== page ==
I posted this for a couple of reasons:
- It’s a great song, with fantastic lyrics from the punk rock poet priestess Patti (say that 3 times fast), and it offers an inspiring message in troubled times.
2. As I watched the 71-year-old Smith, the 68-year-old Springsteen and the 58-year-old Stipe on stage, I found myself hoping to be as spry as they are in my next two decades… yet I also realized that there’s a generation gap when it comes to combining social commentary and music. What stars of the past decade or two are as popular and profound? Who is going to pick up the mantle of activism? Who speaks for (and to) the downtrodden, the working stiffs, the misfits and the outsiders? Where’s the next “Lost in the Flood” or “Johnny 99”? Who will do songs like “Orange Crush” or “World Leader Pretend”? Nickelback? Didn’t think so.
I believe everything we dream
Can come to pass through our union
We can turn the world around
We can turn the earth’s revolution
People have the power
People have the power
The power to dream, to rule
To wrestle the world from fools
It’s decreed: the people rule
We have the power
We have the power
The people have the power
We have the power
Five kids who grew up in Cincinnati (twin brothers from one family, two brothers from another family, and one other dude) and played in various local bands, joined forces in Brooklyn nearly 20 years ago and formed a new band called The National.
This past weekend, they staged a “Homecoming” music festival on the banks of the Ohio, in downtown Cincinnati.
10,000 folks showed up both days, in glorious weather, to see several great artists.
Both nights were capped by a headlining set from The National, under the light of the moon.
Pretty friggin’ cool.
Allow me to introduce you to “Hippie Bob.” He was a gig buddy of mine back in the day. I’ve gone to hundreds of concerts in my lifetime (I know, hard to believe from someone who blogs about music every other day). Because I like “weirdo” bands, the crowds are usually smaller, and you wind up seeing the same familiar faces, concert after concert. That’s how I met “Hippie Bob.” After seeing each other at several shows, we finally introduced ourselves to each other. At that time (circa late 90s), Bob was nearing retirement from his 30-year career as a photography teacher at a local high school. I called him “Hippie Bob” because he was clearly a product of that era, with his long ponytail, tie-dyed shirts and his turquoise jewelry. But he was also a great guy, soft-spoken, kindhearted, funny. A good dude to hang out with at shows. We never hung out socially outside of concerts. I never even knew Bob’s last name. But if you drew a Venn diagram of my musical tastes and Bob’s, there would be a 90% overlap.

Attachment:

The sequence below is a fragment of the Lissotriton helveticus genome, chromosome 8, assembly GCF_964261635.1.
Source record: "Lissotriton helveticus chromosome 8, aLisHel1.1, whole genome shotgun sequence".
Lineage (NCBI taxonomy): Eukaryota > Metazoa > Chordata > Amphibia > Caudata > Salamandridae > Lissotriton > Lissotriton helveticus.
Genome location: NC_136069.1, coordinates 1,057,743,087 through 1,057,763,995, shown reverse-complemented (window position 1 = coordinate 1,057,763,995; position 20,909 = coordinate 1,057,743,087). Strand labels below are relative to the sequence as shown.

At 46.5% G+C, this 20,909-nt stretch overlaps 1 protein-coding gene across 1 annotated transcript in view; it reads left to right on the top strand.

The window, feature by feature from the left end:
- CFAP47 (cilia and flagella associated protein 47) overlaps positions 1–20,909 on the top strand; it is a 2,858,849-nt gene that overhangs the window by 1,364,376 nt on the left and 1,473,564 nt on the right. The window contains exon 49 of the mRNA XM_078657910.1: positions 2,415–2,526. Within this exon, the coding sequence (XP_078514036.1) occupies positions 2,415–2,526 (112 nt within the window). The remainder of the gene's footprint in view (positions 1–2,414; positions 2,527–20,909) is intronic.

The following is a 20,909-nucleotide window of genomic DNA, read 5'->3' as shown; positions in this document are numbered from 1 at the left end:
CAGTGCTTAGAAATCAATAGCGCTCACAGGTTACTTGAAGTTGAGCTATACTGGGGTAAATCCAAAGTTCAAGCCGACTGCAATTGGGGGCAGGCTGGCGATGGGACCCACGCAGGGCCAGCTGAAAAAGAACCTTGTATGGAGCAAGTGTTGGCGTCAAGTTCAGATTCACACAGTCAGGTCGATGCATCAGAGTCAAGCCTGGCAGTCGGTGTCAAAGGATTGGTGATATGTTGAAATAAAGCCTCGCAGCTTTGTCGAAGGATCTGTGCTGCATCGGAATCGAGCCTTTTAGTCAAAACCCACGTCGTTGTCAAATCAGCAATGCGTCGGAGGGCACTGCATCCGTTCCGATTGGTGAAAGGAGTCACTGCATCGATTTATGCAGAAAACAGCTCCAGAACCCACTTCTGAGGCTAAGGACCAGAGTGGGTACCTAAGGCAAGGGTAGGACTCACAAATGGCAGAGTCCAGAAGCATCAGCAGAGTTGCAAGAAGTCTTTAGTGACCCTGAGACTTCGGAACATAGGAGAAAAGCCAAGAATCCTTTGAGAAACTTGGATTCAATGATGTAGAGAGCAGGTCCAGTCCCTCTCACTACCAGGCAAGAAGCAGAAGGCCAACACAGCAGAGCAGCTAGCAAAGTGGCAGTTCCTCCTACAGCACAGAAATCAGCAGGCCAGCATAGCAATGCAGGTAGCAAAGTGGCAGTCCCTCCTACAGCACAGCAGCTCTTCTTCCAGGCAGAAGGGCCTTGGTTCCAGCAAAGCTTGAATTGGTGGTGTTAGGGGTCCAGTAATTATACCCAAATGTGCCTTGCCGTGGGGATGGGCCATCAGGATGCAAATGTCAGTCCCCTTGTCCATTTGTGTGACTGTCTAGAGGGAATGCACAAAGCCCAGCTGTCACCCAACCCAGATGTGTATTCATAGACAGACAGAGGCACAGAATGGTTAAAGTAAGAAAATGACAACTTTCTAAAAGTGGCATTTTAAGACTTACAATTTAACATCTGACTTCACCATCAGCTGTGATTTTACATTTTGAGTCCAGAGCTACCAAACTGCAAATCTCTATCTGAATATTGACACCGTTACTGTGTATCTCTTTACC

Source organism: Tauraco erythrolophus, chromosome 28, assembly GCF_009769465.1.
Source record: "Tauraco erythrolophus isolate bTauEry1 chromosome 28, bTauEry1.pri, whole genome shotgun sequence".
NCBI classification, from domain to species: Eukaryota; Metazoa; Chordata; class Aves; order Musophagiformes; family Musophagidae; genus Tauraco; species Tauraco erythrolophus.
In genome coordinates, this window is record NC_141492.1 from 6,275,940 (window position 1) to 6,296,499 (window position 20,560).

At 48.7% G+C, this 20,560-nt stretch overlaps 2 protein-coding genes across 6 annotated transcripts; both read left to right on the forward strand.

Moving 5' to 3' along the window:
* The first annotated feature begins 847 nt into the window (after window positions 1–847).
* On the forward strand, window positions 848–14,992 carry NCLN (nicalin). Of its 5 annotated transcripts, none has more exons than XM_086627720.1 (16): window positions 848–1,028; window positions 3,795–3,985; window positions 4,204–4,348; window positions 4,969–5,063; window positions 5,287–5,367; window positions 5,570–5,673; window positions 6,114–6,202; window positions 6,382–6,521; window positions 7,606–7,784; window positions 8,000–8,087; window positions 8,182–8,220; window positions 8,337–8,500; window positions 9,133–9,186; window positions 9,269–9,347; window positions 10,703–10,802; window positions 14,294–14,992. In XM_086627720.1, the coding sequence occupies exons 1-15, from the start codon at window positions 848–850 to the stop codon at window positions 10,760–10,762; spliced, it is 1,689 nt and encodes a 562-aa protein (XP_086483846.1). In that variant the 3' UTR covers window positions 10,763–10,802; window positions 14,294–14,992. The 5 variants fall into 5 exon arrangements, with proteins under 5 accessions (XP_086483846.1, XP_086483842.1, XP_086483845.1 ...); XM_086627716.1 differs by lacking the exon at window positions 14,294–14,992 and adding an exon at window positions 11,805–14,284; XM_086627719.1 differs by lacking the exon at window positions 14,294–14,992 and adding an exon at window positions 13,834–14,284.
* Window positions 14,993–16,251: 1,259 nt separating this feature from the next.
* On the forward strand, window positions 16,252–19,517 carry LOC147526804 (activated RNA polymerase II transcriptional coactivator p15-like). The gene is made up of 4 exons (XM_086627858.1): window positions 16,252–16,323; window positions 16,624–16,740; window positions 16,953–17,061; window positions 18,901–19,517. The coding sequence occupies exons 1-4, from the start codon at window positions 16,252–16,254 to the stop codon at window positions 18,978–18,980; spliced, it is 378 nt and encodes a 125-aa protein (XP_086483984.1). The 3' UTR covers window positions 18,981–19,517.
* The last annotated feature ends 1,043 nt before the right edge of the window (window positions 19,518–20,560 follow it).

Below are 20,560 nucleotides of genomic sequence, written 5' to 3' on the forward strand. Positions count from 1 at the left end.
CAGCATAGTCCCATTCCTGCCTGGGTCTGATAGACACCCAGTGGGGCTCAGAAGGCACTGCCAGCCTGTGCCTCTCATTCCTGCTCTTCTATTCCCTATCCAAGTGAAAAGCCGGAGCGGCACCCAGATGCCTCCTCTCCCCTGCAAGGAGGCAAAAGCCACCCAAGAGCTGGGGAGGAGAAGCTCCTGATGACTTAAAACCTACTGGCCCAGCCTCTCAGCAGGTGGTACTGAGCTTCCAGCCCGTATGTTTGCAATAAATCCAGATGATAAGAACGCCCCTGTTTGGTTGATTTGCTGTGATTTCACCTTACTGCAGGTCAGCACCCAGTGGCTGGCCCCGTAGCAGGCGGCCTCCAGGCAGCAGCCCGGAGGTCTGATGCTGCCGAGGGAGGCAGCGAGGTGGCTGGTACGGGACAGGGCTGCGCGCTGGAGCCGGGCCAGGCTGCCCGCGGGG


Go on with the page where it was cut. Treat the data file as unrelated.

There we were, show after show, year after year, following the same bands, and comparing notes on upcoming shows and new releases. “Are you going to Son Volt at Top Cat’s?” “Yes, I’ll be at that one!” “What do you think about the new Patty Griffin album?” “It’s great!”
Once kids came along, I got to less concerts, but invariably Hippie Bob would be at most of them. The last time I saw him at a concert was probably a decade ago, and his health wasn’t the best. I don’t even know if he’s still with us.
Allow me to introduce you to Lauren Fisher. She’s a creative, specializing in motion graphics and animation.
She lives in L.A. now, but she grew up in Cincinnati. Yesterday morning, she gave a talk at a Creative Mornings Cincinnati event, and talked about her artistic journey. Outside of her parents, the person who influenced her career choice the most was a high school photography teacher named Mr. Gregory. She was drawn to him because he was wired differently. When she put up a slide with an old yearbook photo of Mr. Gregory and described him saying “he had a ponytail, wore turquoise jewelry, listened to NPR and loved the band Wilco” I did a double-take and nearly blurted out “Hippie Bob!”
Yes, I only knew Hippie Bob as an super-cool older dude who liked good music. But over his 30-year career, Bob influenced so many kids, imbuing them with a love of photography in particular, and the arts in general. They say teachers change lives, and I’ve always believed that to be true. But it really hit home in a tangible, visceral way yesterday.